Jedinak got the nod to lead the Aussies after long-serving captain Lucas Neill wasn’t included in the World Cup squad for Brazil. The Crystal Palace midfielder has been a mainstay for his club side this season and has earned some rave reviews with some impressive performances. Australia manager Ange Postecoglou thinks Jedinak will make a great leader, he said: Mile Jedinak embodies everything that is great about Australian football and Australia as a nation.”
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Mario Yepes, Colombia
At 38 years of age, Yepes, is one of the last original members of the Colombian so-called ‘golden generation’. Having played for an array of clubs - including Paris St-Germain and AC Milan in Europe – he is an experienced campaigner, but amazingly this will be his first World Cup tournament.
AFP/Getty ImagesOMAR TORRES
Giorgios Karagounis, Greece
Karagounis is the most capped player in the history of the Greek national team and rightly holds the captain’s armband. As a key player in the unlikely Euro 2004 success, Karagounis sets an example for the rest of the team with his never-say-die attitude in the middle of the park. If Greece is to go anywhere in this tournament then he’ll have to be on top of his game.
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Didier Drogba, Ivory Coast
Drogba needs no introduction on the club scene, but he’s never pulled up any trees internationally. He may not be a great example at times - most notably for a post-match Champions League rant at referee Tom Henning Ovrebo – but he certainly knows where the net is. He has the power and skill to influence his side’s fortunes on the pitch. Not a natural captain.
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Makoto Hasebe, Japan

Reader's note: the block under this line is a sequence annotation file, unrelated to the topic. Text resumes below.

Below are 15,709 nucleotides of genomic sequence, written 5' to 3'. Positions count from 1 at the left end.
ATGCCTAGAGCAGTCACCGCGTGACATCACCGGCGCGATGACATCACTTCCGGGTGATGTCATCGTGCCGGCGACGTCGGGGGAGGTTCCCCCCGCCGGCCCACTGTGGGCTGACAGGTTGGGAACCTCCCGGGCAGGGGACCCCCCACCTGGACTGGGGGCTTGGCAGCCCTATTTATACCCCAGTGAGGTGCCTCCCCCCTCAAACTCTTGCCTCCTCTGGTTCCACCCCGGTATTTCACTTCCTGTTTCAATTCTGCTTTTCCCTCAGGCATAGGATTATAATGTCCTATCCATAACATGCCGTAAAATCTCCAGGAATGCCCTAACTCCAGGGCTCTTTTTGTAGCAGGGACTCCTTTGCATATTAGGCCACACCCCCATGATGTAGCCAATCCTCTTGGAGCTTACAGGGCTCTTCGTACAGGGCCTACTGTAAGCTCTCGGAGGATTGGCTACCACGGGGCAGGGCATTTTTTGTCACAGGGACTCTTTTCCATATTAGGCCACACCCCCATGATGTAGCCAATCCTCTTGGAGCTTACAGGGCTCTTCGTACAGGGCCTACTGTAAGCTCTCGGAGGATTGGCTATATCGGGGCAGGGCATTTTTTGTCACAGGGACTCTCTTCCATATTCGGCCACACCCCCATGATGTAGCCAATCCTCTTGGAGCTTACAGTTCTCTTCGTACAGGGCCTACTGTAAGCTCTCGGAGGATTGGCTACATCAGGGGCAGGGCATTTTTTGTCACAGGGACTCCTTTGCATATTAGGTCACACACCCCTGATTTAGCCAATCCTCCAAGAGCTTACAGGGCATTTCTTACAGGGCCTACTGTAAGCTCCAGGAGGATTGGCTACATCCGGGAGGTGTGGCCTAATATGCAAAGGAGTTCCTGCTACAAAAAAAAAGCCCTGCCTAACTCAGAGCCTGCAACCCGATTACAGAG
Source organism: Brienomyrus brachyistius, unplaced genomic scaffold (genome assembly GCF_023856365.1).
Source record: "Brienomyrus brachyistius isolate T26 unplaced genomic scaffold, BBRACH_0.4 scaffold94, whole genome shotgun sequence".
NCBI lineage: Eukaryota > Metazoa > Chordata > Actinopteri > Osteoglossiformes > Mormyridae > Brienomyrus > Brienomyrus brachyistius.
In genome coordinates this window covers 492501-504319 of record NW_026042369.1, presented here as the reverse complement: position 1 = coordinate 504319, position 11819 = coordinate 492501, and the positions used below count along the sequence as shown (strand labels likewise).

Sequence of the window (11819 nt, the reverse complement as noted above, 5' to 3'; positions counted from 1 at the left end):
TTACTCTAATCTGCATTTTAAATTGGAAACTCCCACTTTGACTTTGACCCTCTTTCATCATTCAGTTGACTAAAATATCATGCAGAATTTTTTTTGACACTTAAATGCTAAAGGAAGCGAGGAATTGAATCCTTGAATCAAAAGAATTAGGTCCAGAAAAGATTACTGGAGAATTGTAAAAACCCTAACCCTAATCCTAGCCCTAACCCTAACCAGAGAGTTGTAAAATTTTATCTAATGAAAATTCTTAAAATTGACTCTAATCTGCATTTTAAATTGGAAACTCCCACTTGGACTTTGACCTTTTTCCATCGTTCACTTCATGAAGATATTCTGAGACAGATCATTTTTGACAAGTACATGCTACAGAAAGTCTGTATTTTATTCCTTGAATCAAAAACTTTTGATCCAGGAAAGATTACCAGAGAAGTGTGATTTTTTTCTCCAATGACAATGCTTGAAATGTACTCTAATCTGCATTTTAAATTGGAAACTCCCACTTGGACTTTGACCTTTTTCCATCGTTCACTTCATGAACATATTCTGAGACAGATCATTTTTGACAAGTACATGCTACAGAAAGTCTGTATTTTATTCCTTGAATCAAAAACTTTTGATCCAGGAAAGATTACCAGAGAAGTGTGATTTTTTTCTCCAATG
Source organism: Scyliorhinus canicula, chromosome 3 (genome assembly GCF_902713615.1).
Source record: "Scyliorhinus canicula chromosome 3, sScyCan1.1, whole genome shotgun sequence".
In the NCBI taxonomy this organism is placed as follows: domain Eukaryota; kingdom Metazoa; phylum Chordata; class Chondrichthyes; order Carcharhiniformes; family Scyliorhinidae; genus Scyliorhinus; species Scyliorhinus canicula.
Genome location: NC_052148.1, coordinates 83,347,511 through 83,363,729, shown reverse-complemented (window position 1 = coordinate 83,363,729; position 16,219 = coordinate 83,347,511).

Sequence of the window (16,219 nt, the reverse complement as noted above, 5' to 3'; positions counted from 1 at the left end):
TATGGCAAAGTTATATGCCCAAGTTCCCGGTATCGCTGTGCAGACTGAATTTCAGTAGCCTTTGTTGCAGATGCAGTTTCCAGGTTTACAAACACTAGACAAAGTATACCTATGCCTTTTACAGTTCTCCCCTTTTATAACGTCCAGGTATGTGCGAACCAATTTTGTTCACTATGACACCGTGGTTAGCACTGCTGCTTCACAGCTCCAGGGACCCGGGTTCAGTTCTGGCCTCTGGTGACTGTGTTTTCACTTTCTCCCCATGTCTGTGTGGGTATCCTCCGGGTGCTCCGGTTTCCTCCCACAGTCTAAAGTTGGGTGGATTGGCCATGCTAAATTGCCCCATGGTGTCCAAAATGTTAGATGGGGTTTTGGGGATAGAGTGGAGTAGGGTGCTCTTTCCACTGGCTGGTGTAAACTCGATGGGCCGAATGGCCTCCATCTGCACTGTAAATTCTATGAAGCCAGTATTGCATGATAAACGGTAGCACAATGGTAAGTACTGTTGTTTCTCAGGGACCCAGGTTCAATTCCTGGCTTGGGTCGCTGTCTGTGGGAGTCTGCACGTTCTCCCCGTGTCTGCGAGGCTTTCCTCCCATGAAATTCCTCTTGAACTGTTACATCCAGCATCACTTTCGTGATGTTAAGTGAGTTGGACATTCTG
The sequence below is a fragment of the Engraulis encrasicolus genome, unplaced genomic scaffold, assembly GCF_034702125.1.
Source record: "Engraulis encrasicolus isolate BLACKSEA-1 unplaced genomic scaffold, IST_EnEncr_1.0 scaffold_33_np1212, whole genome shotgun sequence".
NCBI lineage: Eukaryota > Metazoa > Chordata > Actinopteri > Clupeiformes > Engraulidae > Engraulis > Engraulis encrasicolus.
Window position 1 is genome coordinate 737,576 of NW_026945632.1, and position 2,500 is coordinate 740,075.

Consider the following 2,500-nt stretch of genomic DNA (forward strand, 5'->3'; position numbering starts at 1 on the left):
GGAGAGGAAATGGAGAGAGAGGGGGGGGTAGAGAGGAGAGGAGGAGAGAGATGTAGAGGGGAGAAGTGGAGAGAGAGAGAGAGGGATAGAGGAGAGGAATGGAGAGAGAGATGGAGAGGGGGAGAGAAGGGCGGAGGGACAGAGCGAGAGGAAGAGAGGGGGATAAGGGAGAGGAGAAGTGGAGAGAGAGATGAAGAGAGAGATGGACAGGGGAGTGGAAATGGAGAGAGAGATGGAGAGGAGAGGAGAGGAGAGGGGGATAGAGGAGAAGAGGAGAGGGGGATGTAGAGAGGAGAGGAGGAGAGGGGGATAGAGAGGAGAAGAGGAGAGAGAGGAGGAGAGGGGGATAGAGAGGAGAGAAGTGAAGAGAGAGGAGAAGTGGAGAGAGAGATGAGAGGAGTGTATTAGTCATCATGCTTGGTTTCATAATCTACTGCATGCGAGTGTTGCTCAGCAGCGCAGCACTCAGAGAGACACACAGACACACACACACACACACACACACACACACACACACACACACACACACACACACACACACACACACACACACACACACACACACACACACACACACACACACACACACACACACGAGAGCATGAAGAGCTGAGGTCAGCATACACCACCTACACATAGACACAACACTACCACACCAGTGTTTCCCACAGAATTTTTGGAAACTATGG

Hasebe is one of the lesser known names on the list. He has forged a successful career in the Bundesliga for Wolfsburg and, now at Nurnberg as a midfield general. His wealth of experience at international level and in Europe will be key for Japan’s chances of progression past the group stage.
Diego Lugano, Uruguay
The Uruguay commander is the perfect man to lead his troops into battle after captaining his side to the semifinal stage in 2010. Lugano is one of four Uruguayans currently plying their trade in the English Premier League. Injuries and poor form have kept the defender out of the West Brom team this season, but 92 caps say he is sure to be a voice of reason in the dressing room.
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Bryan Ruiz, Costa Rica
Ruiz spent the second half of the season on loan at Dutch giants PSV from Premier League side Fulham. He got himself into the perfect form for the World Cup, scoring five goals in 14 appearances. Primarily a right-sided attacking midfielder, who can play as a second striker, Ruiz is sure to be leading from the front this summer.
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Steven Gerrard, England
Where did time go? At the age of 34, Gerrard, will lead England into a World Cup for the first time as captain. The Liverpool skipper is a natural leader and has experience of some of the biggest games in European and world soccer. The man from Merseyside will see this as his last opportunity for international success following a disappointing end to the domestic club season.
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Gianluigi Buffon, Italy